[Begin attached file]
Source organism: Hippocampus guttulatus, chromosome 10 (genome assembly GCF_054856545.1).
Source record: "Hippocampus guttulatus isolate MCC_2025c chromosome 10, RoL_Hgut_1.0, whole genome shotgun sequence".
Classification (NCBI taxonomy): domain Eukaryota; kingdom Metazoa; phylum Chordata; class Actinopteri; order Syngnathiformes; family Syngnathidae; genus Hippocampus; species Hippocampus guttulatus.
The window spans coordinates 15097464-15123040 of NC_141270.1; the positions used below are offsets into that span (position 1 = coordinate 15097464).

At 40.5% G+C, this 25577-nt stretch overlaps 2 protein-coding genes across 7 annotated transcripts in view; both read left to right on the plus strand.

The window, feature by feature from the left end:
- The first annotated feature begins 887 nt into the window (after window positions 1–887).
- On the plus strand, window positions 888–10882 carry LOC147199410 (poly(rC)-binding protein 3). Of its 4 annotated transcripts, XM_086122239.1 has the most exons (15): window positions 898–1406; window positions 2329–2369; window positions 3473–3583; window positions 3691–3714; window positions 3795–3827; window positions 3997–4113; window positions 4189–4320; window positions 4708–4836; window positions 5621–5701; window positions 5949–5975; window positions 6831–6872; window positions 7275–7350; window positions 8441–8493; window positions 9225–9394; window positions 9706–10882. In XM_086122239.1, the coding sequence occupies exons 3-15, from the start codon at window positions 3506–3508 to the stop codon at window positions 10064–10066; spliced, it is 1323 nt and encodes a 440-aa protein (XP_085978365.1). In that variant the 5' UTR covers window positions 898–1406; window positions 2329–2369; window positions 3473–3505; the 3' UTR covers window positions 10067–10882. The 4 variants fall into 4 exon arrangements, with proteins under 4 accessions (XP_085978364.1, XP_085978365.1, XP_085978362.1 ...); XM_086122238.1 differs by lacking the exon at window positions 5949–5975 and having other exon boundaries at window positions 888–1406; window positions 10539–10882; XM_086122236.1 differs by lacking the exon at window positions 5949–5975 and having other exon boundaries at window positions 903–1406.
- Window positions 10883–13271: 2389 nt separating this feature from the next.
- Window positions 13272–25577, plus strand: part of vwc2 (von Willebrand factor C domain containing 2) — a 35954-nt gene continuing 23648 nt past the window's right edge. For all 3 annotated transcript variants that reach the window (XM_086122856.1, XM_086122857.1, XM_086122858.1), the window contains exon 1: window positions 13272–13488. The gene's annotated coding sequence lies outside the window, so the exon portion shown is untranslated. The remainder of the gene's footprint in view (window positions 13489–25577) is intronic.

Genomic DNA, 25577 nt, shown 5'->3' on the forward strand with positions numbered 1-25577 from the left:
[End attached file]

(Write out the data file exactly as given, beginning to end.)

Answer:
Source organism: Hippocampus guttulatus, chromosome 10 (genome assembly GCF_054856545.1).
Source record: "Hippocampus guttulatus isolate MCC_2025c chromosome 10, RoL_Hgut_1.0, whole genome shotgun sequence".
Classification (NCBI taxonomy): domain Eukaryota; kingdom Metazoa; phylum Chordata; class Actinopteri; order Syngnathiformes; family Syngnathidae; genus Hippocampus; species Hippocampus guttulatus.
The window spans coordinates 15097464-15123040 of NC_141270.1; the positions used below are offsets into that span (position 1 = coordinate 15097464).

At 40.5% G+C, this 25577-nt stretch overlaps 2 protein-coding genes across 7 annotated transcripts in view; both read left to right on the plus strand.

The window, feature by feature from the left end:
- The first annotated feature begins 887 nt into the window (after window positions 1–887).
- On the plus strand, window positions 888–10882 carry LOC147199410 (poly(rC)-binding protein 3). Of its 4 annotated transcripts, XM_086122239.1 has the most exons (15): window positions 898–1406; window positions 2329–2369; window positions 3473–3583; window positions 3691–3714; window positions 3795–3827; window positions 3997–4113; window positions 4189–4320; window positions 4708–4836; window positions 5621–5701; window positions 5949–5975; window positions 6831–6872; window positions 7275–7350; window positions 8441–8493; window positions 9225–9394; window positions 9706–10882. In XM_086122239.1, the coding sequence occupies exons 3-15, from the start codon at window positions 3506–3508 to the stop codon at window positions 10064–10066; spliced, it is 1323 nt and encodes a 440-aa protein (XP_085978365.1). In that variant the 5' UTR covers window positions 898–1406; window positions 2329–2369; window positions 3473–3505; the 3' UTR covers window positions 10067–10882. The 4 variants fall into 4 exon arrangements, with proteins under 4 accessions (XP_085978364.1, XP_085978365.1, XP_085978362.1 ...); XM_086122238.1 differs by lacking the exon at window positions 5949–5975 and having other exon boundaries at window positions 888–1406; window positions 10539–10882; XM_086122236.1 differs by lacking the exon at window positions 5949–5975 and having other exon boundaries at window positions 903–1406.
- Window positions 10883–13271: 2389 nt separating this feature from the next.
- Window positions 13272–25577, plus strand: part of vwc2 (von Willebrand factor C domain containing 2) — a 35954-nt gene continuing 23648 nt past the window's right edge. For all 3 annotated transcript variants that reach the window (XM_086122856.1, XM_086122857.1, XM_086122858.1), the window contains exon 1: window positions 13272–13488. The gene's annotated coding sequence lies outside the window, so the exon portion shown is untranslated. The remainder of the gene's footprint in view (window positions 13489–25577) is intronic.

Genomic DNA, 25577 nt, shown 5'->3' on the forward strand with positions numbered 1-25577 from the left: